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Humanity’s Kitchen

Why does incapacitating mental illness exist? Why would nature consistently produce people born with debilitating health problems? Is nature so cruel and unfair that it curses some people while blessing others? Perhaps. But perhaps there’s an alternative interpretation.

We humans are made up of a collection of traits.* Contrary to early scientific thought, we now know that these traits are rarely useful or dysfunctional on their own. When things go wrong, it’s less about dysfunctional traits and more about dysfunctional combinations. A useful analogy is to think of human characteristics as ingredients in a kitchen. Some combinations taste foul and others sublime; some are subtle, and others can easily overpower. And we humans are the final dishes.

The trouble with this model is that at Bistro Homo Sapien the menu is enormous. Humanity’s kitchen must stock such an immense array of ingredients that inevitably there are going to be some unpleasant combinations.

Take for example people who have difficulty filtering out the mundane elements of their surroundings (latent inhibition). These people struggle to block out irrelevant details, and as you might imagine, this can be hugely problematic. In fact, this dysfunction is associated with an increased risk of schizophrenia—but not always.

For some people, a difficulty to filter combines with another trait—high IQ—to produce a high-functioning creativity. Rather than being overwhelmed by extraneous inputs, these creatives can channel their access to additional information in positive ways. Dysfunction, then, is a matter of compatibility. (Oversimplifying: Low Latent Inhibition × Low IQ = Incompatible Schizophrenia; Low Latent Inhibition × High IQ = Compatible Creativity)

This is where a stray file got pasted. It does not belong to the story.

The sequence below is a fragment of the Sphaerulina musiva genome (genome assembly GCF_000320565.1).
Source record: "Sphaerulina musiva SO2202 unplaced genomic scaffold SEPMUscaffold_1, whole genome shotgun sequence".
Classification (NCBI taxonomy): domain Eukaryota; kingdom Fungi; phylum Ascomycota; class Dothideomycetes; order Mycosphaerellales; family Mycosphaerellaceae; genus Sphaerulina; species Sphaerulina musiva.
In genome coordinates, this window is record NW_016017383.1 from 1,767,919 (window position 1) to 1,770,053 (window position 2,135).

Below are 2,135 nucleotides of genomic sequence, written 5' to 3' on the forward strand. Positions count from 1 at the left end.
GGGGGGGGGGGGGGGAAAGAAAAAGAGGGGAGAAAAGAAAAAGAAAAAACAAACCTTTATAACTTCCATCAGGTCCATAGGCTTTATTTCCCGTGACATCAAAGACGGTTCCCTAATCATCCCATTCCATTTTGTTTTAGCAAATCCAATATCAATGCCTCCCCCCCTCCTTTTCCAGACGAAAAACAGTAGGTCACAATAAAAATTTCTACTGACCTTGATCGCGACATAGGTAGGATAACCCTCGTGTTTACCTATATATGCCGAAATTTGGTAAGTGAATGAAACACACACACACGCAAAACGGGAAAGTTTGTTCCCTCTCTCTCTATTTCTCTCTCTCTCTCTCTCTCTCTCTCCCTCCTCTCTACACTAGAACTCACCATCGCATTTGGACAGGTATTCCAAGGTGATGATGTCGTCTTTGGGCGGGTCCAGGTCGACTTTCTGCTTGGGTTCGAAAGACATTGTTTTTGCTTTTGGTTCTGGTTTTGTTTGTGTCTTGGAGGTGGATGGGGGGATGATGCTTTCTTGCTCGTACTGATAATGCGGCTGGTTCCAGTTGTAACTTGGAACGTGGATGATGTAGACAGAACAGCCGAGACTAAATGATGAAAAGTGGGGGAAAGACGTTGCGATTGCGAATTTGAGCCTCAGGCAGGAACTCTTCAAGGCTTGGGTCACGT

So perhaps human biology is unfair. Although, it may be helpful to remember that, “Nature optimizes for the whole, not for the individual.”2 The mechanism that allows some trait combinations to flourish requires others to falter. In this light, even debilitating mental illness can be seen as a positive—an example of the rich, robust, and beautiful diversity of our species.


* “Traits” is used here as a general, catch-all for observable human characteristics. A person could be described as “naturally shy,” for example. In a more scientific description, we could use phenotype; however, this genetic term often fails to reflect the combination of life-experience, genetic predisposition, and environmental factors that combine to create what most of us colloquially refer to as human traits.

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  1. Carson, S.H., et al., 2003. “Decreased latent inhibition is associated with increased creative achievement in high-functioning individuals.” Journal of personality and social psychology85(3), 2003. (Source)
  2. Ray, Dalio, Principles: Life and Work. New York: Simon and Schuster, 2017. (Book)
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